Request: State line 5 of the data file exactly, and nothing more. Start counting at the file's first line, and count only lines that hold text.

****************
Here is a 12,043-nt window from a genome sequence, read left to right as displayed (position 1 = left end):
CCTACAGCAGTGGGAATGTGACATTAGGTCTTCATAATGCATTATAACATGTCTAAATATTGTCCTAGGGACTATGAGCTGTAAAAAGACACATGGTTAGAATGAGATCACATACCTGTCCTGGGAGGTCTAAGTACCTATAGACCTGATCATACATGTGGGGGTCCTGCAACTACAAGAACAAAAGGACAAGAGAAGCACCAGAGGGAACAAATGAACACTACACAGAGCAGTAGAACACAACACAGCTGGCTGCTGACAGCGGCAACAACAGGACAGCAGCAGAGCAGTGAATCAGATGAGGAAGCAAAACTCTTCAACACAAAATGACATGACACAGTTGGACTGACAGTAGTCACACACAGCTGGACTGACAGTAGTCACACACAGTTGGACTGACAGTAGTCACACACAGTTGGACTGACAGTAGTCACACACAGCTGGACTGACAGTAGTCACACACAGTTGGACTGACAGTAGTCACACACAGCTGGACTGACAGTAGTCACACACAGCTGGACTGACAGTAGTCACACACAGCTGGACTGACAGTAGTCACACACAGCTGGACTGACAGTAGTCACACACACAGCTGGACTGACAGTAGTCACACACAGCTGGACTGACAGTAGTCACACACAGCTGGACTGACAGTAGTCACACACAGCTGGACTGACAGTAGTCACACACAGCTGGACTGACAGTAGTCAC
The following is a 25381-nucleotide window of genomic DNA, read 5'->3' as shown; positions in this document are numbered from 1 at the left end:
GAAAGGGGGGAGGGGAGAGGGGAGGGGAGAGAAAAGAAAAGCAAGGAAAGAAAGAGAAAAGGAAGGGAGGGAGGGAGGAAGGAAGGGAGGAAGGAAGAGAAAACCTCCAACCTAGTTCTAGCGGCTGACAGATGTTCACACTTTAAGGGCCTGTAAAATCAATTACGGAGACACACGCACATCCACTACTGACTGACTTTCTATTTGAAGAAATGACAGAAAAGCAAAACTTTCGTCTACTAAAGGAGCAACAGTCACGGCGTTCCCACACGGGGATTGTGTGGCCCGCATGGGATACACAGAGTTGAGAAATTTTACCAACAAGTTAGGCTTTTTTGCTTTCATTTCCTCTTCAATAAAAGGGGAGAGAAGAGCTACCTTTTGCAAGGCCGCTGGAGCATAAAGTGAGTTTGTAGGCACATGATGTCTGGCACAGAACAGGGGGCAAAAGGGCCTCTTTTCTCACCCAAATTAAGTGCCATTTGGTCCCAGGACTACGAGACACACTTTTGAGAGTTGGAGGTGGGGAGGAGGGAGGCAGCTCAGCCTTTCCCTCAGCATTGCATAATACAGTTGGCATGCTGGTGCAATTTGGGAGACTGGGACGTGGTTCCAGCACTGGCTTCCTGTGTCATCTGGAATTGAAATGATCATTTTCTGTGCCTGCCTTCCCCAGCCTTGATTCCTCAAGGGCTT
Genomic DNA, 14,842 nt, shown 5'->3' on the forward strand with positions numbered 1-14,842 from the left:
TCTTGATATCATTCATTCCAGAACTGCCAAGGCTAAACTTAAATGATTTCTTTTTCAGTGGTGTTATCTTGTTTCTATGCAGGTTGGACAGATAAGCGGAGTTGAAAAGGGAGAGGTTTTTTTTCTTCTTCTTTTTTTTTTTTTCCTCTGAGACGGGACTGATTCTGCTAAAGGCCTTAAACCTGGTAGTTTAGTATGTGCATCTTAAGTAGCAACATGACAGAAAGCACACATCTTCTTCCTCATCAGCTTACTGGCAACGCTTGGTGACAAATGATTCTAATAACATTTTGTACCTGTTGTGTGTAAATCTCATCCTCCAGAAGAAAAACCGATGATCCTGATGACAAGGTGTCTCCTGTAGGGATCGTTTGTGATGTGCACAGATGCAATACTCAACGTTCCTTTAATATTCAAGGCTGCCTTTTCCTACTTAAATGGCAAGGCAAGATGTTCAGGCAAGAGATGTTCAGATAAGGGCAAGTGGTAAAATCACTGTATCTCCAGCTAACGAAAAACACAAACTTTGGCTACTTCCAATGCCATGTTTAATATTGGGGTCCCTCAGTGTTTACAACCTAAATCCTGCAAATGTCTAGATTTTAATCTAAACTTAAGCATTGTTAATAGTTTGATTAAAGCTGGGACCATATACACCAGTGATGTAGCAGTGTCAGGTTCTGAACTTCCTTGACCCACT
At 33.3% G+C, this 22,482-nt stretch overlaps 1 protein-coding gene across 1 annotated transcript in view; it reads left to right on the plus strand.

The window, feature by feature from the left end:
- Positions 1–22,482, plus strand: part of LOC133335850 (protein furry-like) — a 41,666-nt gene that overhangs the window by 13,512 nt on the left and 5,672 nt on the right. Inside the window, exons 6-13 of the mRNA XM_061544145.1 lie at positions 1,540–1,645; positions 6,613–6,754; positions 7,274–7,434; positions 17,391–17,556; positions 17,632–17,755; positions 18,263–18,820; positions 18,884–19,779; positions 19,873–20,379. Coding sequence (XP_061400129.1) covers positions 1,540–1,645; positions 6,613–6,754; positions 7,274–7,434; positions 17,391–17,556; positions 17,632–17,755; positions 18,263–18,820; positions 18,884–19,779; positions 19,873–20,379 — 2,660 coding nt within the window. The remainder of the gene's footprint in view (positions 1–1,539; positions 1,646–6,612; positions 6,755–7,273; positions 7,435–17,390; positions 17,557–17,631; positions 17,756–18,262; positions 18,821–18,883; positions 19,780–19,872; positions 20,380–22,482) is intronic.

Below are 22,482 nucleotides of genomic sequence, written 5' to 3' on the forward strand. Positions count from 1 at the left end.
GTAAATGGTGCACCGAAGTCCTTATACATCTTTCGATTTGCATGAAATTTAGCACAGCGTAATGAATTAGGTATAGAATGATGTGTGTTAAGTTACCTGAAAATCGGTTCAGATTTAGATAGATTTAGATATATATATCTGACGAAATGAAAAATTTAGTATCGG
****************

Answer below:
Genomic DNA, 14,842 nt, shown 5'->3' on the forward strand with positions numbered 1-14,842 from the left: